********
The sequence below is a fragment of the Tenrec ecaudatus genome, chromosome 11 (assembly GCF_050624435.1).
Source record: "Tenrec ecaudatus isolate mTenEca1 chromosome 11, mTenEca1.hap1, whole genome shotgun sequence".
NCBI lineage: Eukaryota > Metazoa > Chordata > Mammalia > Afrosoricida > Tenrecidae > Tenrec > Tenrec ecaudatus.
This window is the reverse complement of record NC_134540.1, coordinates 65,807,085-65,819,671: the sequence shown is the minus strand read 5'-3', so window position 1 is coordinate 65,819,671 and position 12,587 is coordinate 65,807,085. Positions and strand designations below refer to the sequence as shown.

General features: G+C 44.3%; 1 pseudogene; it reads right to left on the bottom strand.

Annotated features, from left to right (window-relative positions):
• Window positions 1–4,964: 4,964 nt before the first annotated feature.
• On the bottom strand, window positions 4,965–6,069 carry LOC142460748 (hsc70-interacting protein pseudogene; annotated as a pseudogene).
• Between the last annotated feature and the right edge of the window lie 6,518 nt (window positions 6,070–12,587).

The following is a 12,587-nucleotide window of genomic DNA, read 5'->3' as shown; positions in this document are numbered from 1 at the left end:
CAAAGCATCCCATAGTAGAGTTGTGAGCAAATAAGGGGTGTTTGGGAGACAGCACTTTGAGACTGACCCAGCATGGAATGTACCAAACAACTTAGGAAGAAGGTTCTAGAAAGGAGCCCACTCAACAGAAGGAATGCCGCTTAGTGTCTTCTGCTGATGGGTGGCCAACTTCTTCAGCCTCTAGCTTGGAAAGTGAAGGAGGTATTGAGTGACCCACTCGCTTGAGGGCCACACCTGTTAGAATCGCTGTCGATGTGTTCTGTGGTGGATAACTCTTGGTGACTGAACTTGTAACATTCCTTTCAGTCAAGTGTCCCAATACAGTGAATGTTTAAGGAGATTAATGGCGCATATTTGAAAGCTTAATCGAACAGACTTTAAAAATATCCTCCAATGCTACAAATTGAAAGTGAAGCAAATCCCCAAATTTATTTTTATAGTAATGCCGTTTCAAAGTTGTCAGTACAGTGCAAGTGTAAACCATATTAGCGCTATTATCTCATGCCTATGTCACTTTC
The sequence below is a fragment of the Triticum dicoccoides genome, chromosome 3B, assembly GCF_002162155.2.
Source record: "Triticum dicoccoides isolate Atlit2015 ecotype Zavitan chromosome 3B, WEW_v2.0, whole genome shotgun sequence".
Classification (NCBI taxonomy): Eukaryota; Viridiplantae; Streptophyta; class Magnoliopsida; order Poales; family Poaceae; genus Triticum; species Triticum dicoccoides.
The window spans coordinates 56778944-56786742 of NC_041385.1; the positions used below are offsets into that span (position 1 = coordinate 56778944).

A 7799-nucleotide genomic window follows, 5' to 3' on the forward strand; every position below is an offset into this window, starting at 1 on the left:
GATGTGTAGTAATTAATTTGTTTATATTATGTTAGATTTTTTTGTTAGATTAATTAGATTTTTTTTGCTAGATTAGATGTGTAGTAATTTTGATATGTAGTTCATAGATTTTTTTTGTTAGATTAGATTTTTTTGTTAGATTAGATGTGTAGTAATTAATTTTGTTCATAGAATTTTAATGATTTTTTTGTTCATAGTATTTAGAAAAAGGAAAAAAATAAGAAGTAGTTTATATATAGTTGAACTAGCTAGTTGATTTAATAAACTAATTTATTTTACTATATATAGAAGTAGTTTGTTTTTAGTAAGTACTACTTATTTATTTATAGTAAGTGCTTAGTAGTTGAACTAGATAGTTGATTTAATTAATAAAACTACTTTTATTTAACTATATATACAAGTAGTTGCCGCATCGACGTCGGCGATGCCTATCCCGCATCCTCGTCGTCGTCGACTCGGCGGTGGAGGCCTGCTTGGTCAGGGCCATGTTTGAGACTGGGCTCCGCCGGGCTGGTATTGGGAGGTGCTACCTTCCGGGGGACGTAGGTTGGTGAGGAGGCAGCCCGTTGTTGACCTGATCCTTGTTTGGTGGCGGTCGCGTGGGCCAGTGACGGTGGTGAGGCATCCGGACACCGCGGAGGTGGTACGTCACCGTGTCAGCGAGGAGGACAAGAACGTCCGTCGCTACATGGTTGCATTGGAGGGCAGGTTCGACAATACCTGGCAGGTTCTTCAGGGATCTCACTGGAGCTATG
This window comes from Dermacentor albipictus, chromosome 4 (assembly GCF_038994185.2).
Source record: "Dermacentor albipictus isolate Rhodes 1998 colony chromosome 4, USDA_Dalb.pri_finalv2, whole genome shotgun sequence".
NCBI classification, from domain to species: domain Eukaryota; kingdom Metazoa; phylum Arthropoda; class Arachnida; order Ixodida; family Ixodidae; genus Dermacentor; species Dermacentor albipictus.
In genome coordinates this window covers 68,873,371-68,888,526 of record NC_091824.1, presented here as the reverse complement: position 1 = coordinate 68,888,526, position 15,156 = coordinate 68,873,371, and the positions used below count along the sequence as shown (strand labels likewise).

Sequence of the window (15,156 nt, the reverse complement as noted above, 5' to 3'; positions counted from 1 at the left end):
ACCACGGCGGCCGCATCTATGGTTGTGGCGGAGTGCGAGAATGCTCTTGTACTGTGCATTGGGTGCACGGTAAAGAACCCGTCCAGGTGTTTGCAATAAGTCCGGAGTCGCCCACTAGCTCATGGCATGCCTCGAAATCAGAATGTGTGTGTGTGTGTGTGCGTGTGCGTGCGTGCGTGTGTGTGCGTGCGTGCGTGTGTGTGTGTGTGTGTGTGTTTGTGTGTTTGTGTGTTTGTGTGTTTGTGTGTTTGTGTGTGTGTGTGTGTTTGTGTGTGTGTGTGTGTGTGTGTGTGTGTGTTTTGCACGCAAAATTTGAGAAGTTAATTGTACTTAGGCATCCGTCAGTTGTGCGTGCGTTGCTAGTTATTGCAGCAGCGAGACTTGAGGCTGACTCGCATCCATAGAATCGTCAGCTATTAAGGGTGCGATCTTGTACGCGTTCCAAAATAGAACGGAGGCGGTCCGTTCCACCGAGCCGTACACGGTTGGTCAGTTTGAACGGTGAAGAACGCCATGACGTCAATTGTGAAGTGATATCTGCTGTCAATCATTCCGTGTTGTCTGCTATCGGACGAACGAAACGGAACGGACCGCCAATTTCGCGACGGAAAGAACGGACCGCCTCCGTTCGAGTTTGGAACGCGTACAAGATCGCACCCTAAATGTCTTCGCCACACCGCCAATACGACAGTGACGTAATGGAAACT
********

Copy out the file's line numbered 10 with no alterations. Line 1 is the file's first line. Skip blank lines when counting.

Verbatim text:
The following is a 12,587-nucleotide window of genomic DNA, read 5'->3' as shown; positions in this document are numbered from 1 at the left end: